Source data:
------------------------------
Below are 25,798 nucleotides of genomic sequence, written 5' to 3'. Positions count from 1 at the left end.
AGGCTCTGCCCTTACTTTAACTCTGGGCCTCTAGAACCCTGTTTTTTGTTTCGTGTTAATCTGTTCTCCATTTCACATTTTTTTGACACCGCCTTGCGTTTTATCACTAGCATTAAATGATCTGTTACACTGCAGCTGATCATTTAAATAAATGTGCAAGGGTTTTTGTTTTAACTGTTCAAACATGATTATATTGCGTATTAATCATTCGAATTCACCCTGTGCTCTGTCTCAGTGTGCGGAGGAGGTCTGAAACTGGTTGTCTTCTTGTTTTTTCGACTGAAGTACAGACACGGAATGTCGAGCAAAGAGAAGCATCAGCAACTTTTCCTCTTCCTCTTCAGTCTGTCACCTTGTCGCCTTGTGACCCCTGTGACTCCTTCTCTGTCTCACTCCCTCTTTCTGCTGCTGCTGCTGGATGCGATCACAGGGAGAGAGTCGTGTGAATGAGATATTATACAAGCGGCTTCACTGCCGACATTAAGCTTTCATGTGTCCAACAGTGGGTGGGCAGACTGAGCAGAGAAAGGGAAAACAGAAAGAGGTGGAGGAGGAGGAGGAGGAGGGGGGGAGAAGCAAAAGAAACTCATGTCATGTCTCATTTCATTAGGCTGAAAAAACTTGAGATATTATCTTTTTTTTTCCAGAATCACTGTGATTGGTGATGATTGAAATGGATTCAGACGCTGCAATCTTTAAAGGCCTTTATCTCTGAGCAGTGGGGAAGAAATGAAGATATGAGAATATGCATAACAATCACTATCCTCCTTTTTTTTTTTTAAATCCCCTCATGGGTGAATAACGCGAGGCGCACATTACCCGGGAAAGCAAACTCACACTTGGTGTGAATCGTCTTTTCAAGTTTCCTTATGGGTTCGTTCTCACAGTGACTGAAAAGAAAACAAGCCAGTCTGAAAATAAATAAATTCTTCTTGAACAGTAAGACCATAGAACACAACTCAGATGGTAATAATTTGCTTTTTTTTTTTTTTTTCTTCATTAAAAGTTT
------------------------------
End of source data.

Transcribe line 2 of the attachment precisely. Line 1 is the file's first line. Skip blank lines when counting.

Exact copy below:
AGGCTCTGCCCTTACTTTAACTCTGGGCCTCTAGAACCCTGTTTTTTGTTTCGTGTTAATCTGTTCTCCATTTCACATTTTTTTGACACCGCCTTGCGTTTTATCACTAGCATTAAATGATCTGTTACACTGCAGCTGATCATTTAAATAAATGTGCAAGGGTTTTTGTTTTAACTGTTCAAACATGATTATATTGCGTATTAATCATTCGAATTCACCCTGTGCTCTGTCTCAGTGTGCGGAGGAGGTCTGAAACTGGTTGTCTTCTTGTTTTTTCGACTGAAGTACAGACACGGAATGTCGAGCAAAGAGAAGCATCAGCAACTTTTCCTCTTCCTCTTCAGTCTGTCACCTTGTCGCCTTGTGACCCCTGTGACTCCTTCTCTGTCTCACTCCCTCTTTCTGCTGCTGCTGCTGGATGCGATCACAGGGAGAGAGTCGTGTGAATGAGATATTATACAAGCGGCTTCACTGCCGACATTAAGCTTTCATGTGTCCAACAGTGGGTGGGCAGACTGAGCAGAGAAAGGGAAAACAGAAAGAGGTGGAGGAGGAGGAGGAGGAGGGGGGGAGAAGCAAAAGAAACTCATGTCATGTCTCATTTCATTAGGCTGAAAAAACTTGAGATATTATCTTTTTTTTTCCAGAATCACTGTGATTGGTGATGATTGAAATGGATTCAGACGCTGCAATCTTTAAAGGCCTTTATCTCTGAGCAGTGGGGAAGAAATGAAGATATGAGAATATGCATAACAATCACTATCCTCCTTTTTTTTTTTTAAATCCCCTCATGGGTGAATAACGCGAGGCGCACATTACCCGGGAAAGCAAACTCACACTTGGTGTGAATCGTCTTTTCAAGTTTCCTTATGGGTTCGTTCTCACAGTGACTGAAAAGAAAACAAGCCAGTCTGAAAATAAATAAATTCTTCTTGAACAGTAAGACCATAGAACACAACTCAGATGGTAATAATTTGCTTTTTTTTTTTTTTTTCTTCATTAAAAGTTT